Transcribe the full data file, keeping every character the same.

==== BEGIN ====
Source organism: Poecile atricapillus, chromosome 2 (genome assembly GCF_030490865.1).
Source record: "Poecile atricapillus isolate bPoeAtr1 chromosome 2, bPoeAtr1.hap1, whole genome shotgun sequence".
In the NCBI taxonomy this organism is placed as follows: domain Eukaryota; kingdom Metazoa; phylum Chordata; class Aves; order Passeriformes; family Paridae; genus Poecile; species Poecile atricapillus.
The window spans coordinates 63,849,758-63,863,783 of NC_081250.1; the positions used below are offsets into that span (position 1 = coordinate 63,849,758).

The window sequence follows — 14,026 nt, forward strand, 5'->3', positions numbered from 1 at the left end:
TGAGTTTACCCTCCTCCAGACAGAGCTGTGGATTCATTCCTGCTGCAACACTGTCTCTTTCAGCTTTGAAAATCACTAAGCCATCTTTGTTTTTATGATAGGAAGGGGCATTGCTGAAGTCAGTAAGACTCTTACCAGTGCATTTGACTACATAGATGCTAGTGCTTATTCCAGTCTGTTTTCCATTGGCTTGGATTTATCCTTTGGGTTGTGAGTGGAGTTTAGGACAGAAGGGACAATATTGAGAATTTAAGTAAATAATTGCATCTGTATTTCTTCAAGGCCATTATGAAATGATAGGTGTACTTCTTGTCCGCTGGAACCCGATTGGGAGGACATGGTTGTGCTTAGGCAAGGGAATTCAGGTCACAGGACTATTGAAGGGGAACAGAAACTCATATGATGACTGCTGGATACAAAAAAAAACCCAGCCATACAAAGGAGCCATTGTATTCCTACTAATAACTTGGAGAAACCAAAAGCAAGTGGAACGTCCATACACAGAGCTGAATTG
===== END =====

Source organism: Poecile atricapillus, chromosome 2 (genome assembly GCF_030490865.1).
Source record: "Poecile atricapillus isolate bPoeAtr1 chromosome 2, bPoeAtr1.hap1, whole genome shotgun sequence".
In the NCBI taxonomy this organism is placed as follows: domain Eukaryota; kingdom Metazoa; phylum Chordata; class Aves; order Passeriformes; family Paridae; genus Poecile; species Poecile atricapillus.
The window spans coordinates 63,849,758-63,863,783 of NC_081250.1; the positions used below are offsets into that span (position 1 = coordinate 63,849,758).

The window sequence follows — 14,026 nt, forward strand, 5'->3', positions numbered from 1 at the left end:
TGAGTTTACCCTCCTCCAGACAGAGCTGTGGATTCATTCCTGCTGCAACACTGTCTCTTTCAGCTTTGAAAATCACTAAGCCATCTTTGTTTTTATGATAGGAAGGGGCATTGCTGAAGTCAGTAAGACTCTTACCAGTGCATTTGACTACATAGATGCTAGTGCTTATTCCAGTCTGTTTTCCATTGGCTTGGATTTATCCTTTGGGTTGTGAGTGGAGTTTAGGACAGAAGGGACAATATTGAGAATTTAAGTAAATAATTGCATCTGTATTTCTTCAAGGCCATTATGAAATGATAGGTGTACTTCTTGTCCGCTGGAACCCGATTGGGAGGACATGGTTGTGCTTAGGCAAGGGAATTCAGGTCACAGGACTATTGAAGGGGAACAGAAACTCATATGATGACTGCTGGATACAAAAAAAAACCCAGCCATACAAAGGAGCCATTGTATTCCTACTAATAACTTGGAGAAACCAAAAGCAAGTGGAACGTCCATACACAGAGCTGAATTG